Neil Gaiman achieves the kind of balance that most authors can only dream of, his works are entertaining, but not pandering, thoughtful and intelligent, but not overly intellectual, experimental, but not inaccessible. “American Gods” is a masterpiece of modern popular literature, capable of enlightening us about the true nature of our country, and well deserving of its status as a modern classic.

reviews/analysis · writing

Book Review: ‘Station Eleven,’ by Emily St. John Mandel

image courtesy of: http://www.npr.org/2015/06/20/415782006/survival-is-insufficient-station-eleven-preserves-art-after-the-apocalypse

When a genre and the tropes associated with it has become so pervasive in popular culture, writers who choose to tackle it must either go along with what has been established by their predecessors or create something all-their-own. In ‘Station Eleven,’ Emily St. John Mandel not only accomplishes the former but injects new life into a genre that has been done to death. This is a post-apocalyptic novel that transcends pulpy conventions in favor of profound statements about the resilience of the human spirit in the face of sweeping change.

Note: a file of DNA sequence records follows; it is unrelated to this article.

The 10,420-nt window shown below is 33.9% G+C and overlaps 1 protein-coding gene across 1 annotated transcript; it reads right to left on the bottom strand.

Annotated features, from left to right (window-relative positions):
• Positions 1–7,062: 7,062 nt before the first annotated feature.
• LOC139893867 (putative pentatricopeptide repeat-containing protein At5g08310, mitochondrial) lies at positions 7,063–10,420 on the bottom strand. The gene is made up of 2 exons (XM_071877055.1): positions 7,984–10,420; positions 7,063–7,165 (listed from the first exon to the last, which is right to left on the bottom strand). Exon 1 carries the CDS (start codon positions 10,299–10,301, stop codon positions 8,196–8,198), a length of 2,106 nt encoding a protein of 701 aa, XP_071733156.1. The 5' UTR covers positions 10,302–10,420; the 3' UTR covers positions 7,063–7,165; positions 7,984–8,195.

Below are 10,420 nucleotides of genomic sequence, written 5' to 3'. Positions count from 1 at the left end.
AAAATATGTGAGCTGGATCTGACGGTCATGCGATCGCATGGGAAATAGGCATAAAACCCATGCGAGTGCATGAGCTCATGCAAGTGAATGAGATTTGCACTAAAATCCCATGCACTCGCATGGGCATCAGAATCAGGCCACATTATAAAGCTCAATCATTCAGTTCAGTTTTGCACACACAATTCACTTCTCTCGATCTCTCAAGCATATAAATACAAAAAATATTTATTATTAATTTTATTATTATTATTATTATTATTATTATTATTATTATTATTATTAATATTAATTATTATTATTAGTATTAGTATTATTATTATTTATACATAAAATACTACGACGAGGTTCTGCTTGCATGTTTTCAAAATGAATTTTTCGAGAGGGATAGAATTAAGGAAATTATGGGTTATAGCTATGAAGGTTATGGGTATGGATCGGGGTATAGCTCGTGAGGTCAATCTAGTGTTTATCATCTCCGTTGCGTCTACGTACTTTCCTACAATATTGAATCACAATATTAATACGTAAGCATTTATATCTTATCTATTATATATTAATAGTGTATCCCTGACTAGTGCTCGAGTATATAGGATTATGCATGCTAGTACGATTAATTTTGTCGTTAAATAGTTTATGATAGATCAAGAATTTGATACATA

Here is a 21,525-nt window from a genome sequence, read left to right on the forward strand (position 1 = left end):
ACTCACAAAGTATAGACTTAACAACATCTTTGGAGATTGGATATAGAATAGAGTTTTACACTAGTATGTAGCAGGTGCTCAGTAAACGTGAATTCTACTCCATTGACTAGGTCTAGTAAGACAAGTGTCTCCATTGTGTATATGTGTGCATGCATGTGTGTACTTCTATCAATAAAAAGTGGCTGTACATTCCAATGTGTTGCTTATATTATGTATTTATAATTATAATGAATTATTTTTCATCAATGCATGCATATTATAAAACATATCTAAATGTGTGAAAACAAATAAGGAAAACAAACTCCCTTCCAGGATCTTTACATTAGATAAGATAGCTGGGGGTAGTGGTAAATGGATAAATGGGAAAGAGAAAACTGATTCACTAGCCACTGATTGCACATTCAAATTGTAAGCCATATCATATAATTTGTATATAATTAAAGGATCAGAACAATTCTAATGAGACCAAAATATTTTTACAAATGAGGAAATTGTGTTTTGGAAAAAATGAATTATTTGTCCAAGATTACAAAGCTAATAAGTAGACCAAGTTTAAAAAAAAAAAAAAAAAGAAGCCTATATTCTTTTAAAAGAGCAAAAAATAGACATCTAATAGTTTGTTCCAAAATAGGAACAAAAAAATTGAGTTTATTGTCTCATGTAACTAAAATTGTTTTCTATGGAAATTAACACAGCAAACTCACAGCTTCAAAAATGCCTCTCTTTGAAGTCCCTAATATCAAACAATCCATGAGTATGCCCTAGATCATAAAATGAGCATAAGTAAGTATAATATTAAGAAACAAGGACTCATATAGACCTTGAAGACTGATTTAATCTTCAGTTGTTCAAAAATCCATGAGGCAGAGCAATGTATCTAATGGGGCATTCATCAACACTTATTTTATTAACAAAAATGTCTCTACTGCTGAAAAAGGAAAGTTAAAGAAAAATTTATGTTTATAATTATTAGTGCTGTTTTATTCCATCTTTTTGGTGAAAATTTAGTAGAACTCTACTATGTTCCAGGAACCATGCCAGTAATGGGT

The book begins with a brutal snow storm in Toronto when aging actor Arthur Leander is trying to revive his career with a production of ‘King Lear.’ When Arthur suffers a heart attack in the middle of the production, Jeevan Chaudhary, a paramedic connected to Arthur in a way he doesn’t realize, tries and fails to save the actor. Watching back stage is Kirsten Raymonde, a child actor who will carry more from this night than bad memories. Unbeknownst to everyone, the world outside the theater is beginning a vociferous slide to oblivion, as the Georgia flu spreads across Earth, rapidly eating away at all the civilized world holds dear. From there the novel jumps back and forth in time: twenty years in the future,  Kirsten is a member of the ‘Traveling Symphony,’ a troupe of  Shakespearean actors moving from one encampment to another, using theatre to preserve the last remnants of civilized culture. When the plague is in its earliest stages, we see Jeevan trapped in the city, desperately trying to keep himself and his disabled brother alive. Meanwhile those closest to Arthur – his former wives, and best friend, Clark – deal with the after math of his untimely death, while flashbacks trace the evolution of Arthur’s career and love life.